FLORIDA - Residents living near the Hoosac Wind Project held a press conference Tuesday, where they discussed formal complaints they have filed with the state Department of Environmental Protection (DEP), alleging the turbines create noise above the state's legal limit and negative health effects.
At the Tuesday afternoon gathering, members of The Friends of Florida and Monroe called for a sound study to determine whether noise from the turbines is above the state's legal limit of 10 decibels above ambient sound.
The group formed in response to residents' concerns over Iberdrola Renewables' Hoosac Wind Project, which consists of 19 wind turbines, each 340 feet tall, on Bakke Mountain in Florida and Crum Hill in Monroe.
Florida resident Michael Fairneny said he and his family's quality of life has changed drastically since the turbines went online in late December, which led him to file a formal complaint with the state DEP.
"My quiet, peaceful, serene world and home has been turned into a reality of grief, unending noise, annoyance and constant dealing with those in charge to help us," he said.
Fairneny, who has lived in his house on Moores Road for 29 years and is about 3,000 feet away from the nearest turbines, said he and his wife have suffered from constant headaches since the end of December, which they believe are caused by low-frequency sound from the turbines. The only relief he gets from headaches, he said, comes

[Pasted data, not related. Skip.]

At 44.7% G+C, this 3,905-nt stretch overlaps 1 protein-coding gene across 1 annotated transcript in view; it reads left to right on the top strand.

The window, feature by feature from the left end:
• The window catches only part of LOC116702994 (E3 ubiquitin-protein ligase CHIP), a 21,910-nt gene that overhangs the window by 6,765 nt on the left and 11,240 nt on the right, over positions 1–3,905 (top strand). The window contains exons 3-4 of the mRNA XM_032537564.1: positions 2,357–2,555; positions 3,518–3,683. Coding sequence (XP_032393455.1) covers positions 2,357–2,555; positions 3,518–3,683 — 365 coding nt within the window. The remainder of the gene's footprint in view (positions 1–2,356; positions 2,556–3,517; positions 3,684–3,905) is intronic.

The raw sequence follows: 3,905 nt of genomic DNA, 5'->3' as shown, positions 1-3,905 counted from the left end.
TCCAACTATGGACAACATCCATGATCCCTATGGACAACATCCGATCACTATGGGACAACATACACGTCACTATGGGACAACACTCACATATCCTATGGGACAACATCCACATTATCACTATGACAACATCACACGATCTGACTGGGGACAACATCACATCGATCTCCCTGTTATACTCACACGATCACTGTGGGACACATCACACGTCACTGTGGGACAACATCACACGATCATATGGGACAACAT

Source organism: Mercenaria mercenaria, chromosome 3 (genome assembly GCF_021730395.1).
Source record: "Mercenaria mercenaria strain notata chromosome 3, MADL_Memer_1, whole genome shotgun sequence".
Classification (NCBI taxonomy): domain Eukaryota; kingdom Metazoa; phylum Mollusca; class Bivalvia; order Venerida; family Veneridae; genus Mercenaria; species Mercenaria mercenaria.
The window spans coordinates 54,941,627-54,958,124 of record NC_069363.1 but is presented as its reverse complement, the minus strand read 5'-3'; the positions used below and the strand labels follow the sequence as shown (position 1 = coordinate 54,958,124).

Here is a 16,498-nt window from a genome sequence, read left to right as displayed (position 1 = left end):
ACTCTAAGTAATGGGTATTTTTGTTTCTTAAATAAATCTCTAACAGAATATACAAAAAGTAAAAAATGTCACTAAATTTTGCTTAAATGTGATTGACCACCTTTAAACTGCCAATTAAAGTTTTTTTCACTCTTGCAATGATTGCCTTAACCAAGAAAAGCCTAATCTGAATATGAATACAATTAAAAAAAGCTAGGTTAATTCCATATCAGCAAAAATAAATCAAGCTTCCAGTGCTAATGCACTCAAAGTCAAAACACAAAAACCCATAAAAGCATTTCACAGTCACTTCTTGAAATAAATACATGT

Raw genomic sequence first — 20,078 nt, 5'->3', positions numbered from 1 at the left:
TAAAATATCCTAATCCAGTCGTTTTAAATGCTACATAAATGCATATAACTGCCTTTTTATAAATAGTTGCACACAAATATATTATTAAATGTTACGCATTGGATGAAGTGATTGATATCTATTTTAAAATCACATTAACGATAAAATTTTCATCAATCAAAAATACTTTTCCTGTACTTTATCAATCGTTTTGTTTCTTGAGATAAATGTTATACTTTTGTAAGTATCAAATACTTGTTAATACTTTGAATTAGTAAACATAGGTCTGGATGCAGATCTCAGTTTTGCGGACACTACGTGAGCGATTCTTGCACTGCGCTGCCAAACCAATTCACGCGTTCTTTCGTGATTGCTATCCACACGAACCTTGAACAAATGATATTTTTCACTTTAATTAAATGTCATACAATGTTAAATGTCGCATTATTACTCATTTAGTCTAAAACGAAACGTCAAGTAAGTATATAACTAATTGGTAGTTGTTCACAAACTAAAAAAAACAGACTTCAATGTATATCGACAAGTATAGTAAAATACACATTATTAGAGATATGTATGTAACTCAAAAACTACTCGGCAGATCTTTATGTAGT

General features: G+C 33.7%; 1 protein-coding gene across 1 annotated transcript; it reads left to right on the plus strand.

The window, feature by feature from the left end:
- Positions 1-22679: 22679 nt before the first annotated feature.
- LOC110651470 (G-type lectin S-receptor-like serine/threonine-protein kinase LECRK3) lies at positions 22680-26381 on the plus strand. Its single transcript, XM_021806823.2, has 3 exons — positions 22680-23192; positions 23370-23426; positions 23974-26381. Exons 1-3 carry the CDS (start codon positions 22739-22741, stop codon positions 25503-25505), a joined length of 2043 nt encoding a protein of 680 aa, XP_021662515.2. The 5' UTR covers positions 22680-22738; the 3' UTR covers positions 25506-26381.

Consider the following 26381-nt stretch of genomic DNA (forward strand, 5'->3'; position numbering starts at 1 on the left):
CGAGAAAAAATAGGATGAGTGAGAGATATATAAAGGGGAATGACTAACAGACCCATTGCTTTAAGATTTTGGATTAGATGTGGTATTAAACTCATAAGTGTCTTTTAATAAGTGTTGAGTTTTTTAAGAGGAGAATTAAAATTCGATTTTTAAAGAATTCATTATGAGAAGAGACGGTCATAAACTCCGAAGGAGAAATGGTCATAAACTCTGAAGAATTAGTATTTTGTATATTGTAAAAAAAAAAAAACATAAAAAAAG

Paul Copleman, communications manager with Iberdrola Renewables, said the company would work closely with DEP to address any possible issue.
"For any project we build in any community we enter ... we want to be a good neighbor," Copleman said. "We take that relationship very seriously. If people have concerns and are raising questions, then we want to look into it."
When reached Tuesday afternoon, DEP spokesperson Edmund Coletta would not comment on the number
"MassDEP requested, and the company recently submitted, a plan for performing noise monitoring," Coletta said. "We are working with the company to ensure the plan will evaluate conditions around the turbines. We expect to finalize that plan shortly and then the company will begin monitoring."
Copleman said Iberdrola is obligated by state law to stay within DEP's given sound levels. But some residents feel a sound study may not be good enough. George Berne, also of Moores Road in Florida, said he believes it was wrong to put the turbines so close to people's homes. He added that he believes animals are also affected by the turbines - since the project went online, he said, he hasn't seen wildlife they would normally see.
"Something needs to happen," Berne said. Residents living near turbines in other communities are reporting similar symptoms, according to the group. In January, Falmouth selectmen voted to have Town Meeting members decide in the spring whether to shut down two municipally owned turbines after residents complained of headaches and other symptoms. In October 2012, a lawsuit was filed asking for $200 million in damages against those involved with Iberdrola'sHardscrabble Wind Power Project in upstate New York.
Fairneny said making an official complaint to DEP is the most important thing concerned residents can do right now.
"If something isn't done now, I'm afraid it'll be swept under the rug," he said.